Move the needle.

Nonprofits do a lot. They run programs, convene people, and build community around important causes. Nonprofit boards do a lot. They meet, make decisions, and raise money. Nonprofit associations are busy too. They deliver trainings, produce conferences, and advocate for nonprofits. There is no question that the pace of work has increased as nonprofits and everyone associated with them have tried to keep their head above water this past year.

What nonprofit people haven’t had a chance to do lately is ask the one question that could lift our heads up and see a better path forward: What do you want to move the needle on?

The question is bold, inviting vision and courage. It roots in purpose and seeds an emotional connection to the work. It demands conversation to make sure you hear the diverse voices of your community.

It looks something like this:

Nonprofit leaders, how do you want to change the situation in which your nonprofit works? What could you do today to make your organization more financially sustainable a year from now?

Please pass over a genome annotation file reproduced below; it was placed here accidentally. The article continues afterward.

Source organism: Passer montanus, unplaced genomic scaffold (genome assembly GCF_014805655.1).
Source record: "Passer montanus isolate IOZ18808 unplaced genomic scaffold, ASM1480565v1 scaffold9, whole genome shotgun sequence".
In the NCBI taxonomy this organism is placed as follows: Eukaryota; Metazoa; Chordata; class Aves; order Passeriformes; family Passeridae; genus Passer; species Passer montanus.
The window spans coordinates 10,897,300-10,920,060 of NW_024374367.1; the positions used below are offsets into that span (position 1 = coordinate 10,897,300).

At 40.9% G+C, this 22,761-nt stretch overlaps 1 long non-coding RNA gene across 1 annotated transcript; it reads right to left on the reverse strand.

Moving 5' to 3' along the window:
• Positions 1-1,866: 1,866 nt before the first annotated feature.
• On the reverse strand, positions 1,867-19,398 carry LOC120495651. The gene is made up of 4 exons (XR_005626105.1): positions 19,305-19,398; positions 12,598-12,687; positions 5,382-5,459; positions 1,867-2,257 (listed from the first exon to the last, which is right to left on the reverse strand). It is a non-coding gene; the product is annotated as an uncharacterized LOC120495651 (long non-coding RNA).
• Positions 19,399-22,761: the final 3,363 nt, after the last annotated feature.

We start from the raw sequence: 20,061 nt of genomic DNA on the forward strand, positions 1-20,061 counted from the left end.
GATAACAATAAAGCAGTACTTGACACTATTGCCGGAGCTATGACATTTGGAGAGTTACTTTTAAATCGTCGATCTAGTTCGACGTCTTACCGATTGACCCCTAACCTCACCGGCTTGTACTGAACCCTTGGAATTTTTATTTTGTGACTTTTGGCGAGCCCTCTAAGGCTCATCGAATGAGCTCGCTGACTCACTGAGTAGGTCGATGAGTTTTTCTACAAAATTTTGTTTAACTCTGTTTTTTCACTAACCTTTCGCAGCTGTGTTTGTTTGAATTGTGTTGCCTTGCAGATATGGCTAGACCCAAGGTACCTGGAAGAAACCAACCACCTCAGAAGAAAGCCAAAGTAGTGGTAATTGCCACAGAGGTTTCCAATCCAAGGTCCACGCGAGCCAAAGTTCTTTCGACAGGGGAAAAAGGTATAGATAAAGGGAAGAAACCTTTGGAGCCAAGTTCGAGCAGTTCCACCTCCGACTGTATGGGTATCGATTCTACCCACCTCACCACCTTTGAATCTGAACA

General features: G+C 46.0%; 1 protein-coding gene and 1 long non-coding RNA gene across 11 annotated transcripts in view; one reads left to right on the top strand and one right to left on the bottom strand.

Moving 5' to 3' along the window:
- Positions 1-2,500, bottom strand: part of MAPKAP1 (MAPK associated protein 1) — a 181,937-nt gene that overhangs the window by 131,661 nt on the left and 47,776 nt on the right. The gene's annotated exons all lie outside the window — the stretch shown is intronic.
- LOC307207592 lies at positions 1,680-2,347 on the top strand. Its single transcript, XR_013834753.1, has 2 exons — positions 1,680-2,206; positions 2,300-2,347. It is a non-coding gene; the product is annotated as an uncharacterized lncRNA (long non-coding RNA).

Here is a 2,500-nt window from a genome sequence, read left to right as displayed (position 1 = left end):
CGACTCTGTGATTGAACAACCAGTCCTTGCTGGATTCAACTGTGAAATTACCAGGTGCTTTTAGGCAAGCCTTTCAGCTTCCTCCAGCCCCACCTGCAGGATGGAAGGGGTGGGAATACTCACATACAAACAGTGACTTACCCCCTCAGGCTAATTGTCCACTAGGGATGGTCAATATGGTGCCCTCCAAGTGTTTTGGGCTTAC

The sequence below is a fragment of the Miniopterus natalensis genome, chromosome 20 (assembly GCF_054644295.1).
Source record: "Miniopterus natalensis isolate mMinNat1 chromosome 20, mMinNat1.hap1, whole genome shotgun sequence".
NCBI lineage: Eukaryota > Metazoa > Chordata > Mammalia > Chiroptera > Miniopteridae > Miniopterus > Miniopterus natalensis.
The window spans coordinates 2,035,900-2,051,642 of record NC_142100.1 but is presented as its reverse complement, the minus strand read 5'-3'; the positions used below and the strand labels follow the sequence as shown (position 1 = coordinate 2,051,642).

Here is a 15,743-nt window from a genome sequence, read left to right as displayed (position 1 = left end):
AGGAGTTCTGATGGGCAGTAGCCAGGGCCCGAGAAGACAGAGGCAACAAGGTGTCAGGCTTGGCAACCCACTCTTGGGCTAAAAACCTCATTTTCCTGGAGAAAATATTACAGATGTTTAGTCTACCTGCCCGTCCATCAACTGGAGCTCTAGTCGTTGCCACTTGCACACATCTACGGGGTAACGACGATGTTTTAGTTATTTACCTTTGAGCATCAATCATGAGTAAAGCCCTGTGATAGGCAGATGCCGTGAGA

Nonprofit board members, what is your larger purpose as an organization? What role do you want to play within the larger cause in which you work?

Nonprofit learning leaders, what do you want to move the needle on in the nonprofit sector? How does that drive your learning strategy? Your conference strategy?

When we think in terms of “moving the needle,” we have to focus our goals and activities. We can better prioritize what to do and what not to do. It also invites us to operate with an “infinite game mindset,” to use the term popularized by Simon Sinek in The Infinite Game. We worry less about competition, positionality, and short-term metrics. We are instead motivated by a vision, inspired by our values, and informed by diverse partnerships that similarly center this kind of transformational change. After a year with our noses to the grindstone, that could be something that refreshes our focus for the work ahead.

What do you want to move the needle on? What difference do you want to see or hear one year from now? What do you need to do today to support that kind of change?

Published by Nancy

I work at the intersection of learning, nonprofits, and leadership. I am a teacher, instructional designer, and nonprofit person who has worn every hat possible. I regular write, speak, and consult on learning strategy, design, and leadership.

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